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I know that if $H < G$ is an index two subgroup, then it must also be normal in $G$.

How do I show that $G/H \cong \{1,-1\}$

My thought is to define the function $\phi: G/H \to \{1,-1\}$ where $\phi(H) = 1$ and $\phi(gH) = -1$ where $g$ is such that $gH \not = H$.

This map is clearly surjective and injective.


My trouble is in verifying that $\phi$ is a homomorphism. Specifically

$\checkmark \phi(H \cdot H) = \phi(H) = 1 = \phi(H) \cdot \phi(H)$

$\checkmark \phi(gH \cdot H) = \phi(gH) = -1 = \phi(gH) \cdot \phi(H)$

Similarly, one can compute $\phi(H \cdot gH)$.

How do I show that

$\phi(gH \cdot gH) = \phi(g^2H) = 1 = \phi(gH) \cdot \phi(H)$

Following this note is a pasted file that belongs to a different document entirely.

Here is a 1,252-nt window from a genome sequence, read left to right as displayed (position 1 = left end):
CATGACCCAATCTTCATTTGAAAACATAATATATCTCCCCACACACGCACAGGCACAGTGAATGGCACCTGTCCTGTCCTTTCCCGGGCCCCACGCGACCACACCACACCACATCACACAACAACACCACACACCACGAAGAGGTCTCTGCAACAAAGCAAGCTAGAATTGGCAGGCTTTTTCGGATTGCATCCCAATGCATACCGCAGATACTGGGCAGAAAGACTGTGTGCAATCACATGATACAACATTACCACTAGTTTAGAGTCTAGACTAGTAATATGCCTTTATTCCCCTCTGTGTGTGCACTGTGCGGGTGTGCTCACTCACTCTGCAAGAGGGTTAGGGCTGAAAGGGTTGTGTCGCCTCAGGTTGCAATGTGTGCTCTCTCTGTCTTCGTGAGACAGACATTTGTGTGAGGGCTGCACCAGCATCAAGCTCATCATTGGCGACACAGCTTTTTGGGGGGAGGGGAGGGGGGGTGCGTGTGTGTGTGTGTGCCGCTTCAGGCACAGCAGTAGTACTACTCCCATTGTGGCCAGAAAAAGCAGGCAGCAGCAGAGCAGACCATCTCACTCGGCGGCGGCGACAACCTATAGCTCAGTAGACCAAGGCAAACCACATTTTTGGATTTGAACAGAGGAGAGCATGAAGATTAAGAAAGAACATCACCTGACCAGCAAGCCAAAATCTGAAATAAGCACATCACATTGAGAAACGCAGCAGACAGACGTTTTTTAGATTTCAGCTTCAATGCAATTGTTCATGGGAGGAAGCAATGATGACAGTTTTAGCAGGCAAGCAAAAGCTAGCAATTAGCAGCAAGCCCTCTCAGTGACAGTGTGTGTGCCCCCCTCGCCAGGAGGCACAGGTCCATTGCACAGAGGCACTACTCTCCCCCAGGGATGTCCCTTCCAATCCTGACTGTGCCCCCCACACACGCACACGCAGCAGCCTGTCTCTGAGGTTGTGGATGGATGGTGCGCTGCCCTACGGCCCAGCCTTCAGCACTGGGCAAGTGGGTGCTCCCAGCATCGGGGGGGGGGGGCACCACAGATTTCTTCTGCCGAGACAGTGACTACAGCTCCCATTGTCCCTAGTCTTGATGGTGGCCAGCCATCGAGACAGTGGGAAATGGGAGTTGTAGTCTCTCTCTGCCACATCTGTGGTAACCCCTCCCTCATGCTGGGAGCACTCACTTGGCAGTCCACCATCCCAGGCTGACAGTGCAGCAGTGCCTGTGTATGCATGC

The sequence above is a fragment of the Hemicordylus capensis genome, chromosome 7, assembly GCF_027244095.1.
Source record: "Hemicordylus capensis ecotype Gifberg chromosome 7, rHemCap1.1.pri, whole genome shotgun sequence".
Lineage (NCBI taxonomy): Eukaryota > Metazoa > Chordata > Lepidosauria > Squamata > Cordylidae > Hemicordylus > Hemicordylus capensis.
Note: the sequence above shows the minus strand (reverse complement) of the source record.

Essentially, I cannot show that if $g$ is such that $gH \not = H$ then $g^2H = H$.

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As $H$ is normal, $Hg=gH$ so $gHgH=g^2HH=g^2H$. All you have to do is show that $g^2\in H$. If $g^2\notin H$, then $g^2\in gH$ which implies $g\in H$....

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If $[G:H]=2$, then $|G/H| = 2$. Now by Lagrange's theorem, the order of any $kH \in G/H$ must divide $2$. Hence $k^2H = (kH)^2 = H$.

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$G/H$ is a group of order $2$. Can you show that any group with two elements is isomorphic to $\{\pm 1\}$?

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